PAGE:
This dissertation looks at two works of nineteenth-century British fiction that are considered outliers: Sir Walter Scott's Saint Ronan's Well (1824) and George Eliot's "The Lifted Veil" (1859). Saint Ronan's Well, a work of domestic fiction, has long been described as unusual for Scott because it is unlike his signature historical novels. "The Lifted Veil,” a Gothic novella, is generally understood as different in kind from Eliot’s realist and social problem fiction. I describe both texts as outliers because they have been described as atypical (in the case of Eliot) or less worthy of study (in the case of Scott) by scholars, for myriad reasons. My work uses both computational methods and tools and traditional literary close readings to test and assess these outlier works. I use stylometry, a computational tool that reads and compares texts to determine authorship attribution, to determine if both texts are indeed outliers for these authors. In addition, I use stylometric methods to analyze claims made by initial reviewers and contemporary critics about comparative authors and genres for Saint Ronan's Well and "The Lifted Veil." I examine statistical or stylistic evidence to test whether those long-standing claims of literary difference are supported with computational evidence. Each chapter consists of a series of stylometric tests that are analyzed in conjunction with close readings of text. The dissertation reaches three conclusions, based on the results of stylometric tests described across its four chapters. First, I find that, although Saint Ronan's Well is written in a unique subgenre for Scott, it is statistically and stylistically similar to his other novels. Second, I argue that "The Lifted Veil" is both an outlier for Eliot and an outlier among canonical work of the period in general, as indicated by the results of several stylometric tests. Finally, I argue that focusing on literary outliers is a necessary and productive step forward for traditional and computational literary studies. Focusing on texts that are literary and statistical outliers shows how computational and traditional literary methods can blend together to test the extent of generalizable knowledge in literary studies, especially with nineteenth-century British fiction.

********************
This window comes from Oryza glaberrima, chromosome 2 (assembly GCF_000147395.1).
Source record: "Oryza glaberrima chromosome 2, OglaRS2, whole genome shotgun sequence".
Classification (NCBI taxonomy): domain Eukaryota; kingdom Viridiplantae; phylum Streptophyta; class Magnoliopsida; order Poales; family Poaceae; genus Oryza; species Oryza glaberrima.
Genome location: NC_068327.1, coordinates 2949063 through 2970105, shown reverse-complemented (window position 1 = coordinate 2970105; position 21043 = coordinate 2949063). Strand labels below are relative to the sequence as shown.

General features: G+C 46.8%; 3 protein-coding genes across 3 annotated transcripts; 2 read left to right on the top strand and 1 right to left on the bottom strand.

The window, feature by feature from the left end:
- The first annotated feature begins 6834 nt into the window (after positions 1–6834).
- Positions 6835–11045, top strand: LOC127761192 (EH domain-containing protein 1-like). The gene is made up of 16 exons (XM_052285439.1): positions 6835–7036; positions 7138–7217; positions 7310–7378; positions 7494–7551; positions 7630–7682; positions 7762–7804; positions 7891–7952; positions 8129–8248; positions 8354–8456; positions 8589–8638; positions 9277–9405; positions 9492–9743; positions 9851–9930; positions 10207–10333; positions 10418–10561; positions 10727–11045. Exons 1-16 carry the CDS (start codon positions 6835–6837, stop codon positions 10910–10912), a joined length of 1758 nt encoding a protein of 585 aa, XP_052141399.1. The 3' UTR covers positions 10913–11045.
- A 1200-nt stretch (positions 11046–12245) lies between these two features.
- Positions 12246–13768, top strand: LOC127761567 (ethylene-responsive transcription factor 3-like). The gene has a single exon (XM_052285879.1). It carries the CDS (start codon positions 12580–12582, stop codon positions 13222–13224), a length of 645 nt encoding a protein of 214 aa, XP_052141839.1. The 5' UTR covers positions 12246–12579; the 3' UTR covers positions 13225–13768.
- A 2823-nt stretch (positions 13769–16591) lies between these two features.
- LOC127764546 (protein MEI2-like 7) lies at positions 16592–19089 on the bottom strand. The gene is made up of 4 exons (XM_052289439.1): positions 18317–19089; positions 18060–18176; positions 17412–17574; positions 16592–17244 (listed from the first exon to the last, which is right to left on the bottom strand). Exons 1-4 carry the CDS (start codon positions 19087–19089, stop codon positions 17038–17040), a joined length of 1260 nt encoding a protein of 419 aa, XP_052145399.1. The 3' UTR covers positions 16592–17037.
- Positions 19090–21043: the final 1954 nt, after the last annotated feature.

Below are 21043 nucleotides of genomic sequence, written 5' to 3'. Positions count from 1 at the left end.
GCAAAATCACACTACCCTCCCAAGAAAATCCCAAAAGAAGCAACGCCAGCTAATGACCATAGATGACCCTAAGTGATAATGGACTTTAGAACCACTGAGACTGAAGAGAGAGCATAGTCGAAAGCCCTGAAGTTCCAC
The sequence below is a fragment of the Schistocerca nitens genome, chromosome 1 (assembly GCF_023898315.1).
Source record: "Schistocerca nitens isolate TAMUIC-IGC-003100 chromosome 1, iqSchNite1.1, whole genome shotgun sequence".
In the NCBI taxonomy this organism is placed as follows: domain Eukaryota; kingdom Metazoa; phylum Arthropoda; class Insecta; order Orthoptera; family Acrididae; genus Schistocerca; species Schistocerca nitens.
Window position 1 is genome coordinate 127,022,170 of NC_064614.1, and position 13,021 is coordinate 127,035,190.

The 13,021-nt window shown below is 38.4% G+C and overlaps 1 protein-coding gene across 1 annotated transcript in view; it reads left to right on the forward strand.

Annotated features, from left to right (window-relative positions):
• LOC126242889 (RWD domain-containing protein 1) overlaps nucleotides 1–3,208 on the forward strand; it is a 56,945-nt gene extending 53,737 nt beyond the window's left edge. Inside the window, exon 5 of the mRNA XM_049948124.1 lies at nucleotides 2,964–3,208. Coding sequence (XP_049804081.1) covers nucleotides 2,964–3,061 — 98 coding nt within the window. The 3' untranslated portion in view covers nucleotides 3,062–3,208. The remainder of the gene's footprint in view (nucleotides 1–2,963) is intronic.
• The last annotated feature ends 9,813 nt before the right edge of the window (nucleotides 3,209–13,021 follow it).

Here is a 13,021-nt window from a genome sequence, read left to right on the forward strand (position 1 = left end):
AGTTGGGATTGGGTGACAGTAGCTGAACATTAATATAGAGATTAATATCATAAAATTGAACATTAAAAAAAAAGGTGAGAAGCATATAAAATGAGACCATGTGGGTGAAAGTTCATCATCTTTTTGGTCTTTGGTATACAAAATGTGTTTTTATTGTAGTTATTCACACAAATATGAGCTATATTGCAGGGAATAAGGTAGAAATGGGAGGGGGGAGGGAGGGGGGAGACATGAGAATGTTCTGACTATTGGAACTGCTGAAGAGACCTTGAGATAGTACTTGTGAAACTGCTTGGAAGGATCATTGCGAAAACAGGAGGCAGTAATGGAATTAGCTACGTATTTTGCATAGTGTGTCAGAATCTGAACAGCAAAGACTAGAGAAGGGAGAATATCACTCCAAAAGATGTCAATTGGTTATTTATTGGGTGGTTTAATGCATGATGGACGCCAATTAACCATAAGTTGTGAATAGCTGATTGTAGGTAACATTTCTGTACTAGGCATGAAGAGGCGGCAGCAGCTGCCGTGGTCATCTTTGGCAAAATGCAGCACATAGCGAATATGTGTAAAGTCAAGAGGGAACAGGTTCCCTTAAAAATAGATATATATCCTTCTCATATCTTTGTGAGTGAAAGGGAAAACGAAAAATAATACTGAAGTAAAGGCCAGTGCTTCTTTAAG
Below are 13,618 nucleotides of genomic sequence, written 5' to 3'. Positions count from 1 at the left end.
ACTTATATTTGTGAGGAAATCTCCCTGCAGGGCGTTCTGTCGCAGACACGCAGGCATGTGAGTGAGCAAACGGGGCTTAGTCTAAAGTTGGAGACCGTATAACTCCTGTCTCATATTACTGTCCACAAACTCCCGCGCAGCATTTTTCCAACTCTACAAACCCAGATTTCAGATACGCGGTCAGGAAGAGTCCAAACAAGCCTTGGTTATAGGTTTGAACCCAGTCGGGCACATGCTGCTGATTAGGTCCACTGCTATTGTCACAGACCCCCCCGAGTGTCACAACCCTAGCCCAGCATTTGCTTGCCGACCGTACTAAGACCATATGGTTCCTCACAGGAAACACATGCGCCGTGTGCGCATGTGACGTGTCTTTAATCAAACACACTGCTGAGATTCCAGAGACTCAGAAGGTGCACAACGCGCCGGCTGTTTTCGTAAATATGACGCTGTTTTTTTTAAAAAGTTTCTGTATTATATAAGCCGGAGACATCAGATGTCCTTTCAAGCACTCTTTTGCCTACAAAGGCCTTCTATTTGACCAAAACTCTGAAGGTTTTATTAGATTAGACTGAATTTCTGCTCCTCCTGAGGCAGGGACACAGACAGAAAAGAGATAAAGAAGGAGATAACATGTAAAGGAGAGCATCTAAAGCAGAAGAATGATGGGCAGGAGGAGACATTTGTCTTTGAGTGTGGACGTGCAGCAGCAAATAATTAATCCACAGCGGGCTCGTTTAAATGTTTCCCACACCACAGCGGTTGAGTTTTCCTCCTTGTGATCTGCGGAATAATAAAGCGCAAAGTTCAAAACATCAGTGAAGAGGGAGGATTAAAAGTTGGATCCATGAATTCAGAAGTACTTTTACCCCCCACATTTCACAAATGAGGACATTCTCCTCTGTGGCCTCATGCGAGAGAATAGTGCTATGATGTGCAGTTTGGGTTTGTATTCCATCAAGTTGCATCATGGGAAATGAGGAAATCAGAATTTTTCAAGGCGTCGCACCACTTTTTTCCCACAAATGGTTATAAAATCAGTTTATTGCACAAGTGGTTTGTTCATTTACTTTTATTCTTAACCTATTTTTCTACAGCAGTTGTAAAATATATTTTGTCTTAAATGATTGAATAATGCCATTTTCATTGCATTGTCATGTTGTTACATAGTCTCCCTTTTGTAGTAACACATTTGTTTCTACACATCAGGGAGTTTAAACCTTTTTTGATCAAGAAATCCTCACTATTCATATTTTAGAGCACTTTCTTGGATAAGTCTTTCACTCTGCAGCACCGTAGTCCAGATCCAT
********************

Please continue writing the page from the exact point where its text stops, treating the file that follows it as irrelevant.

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2021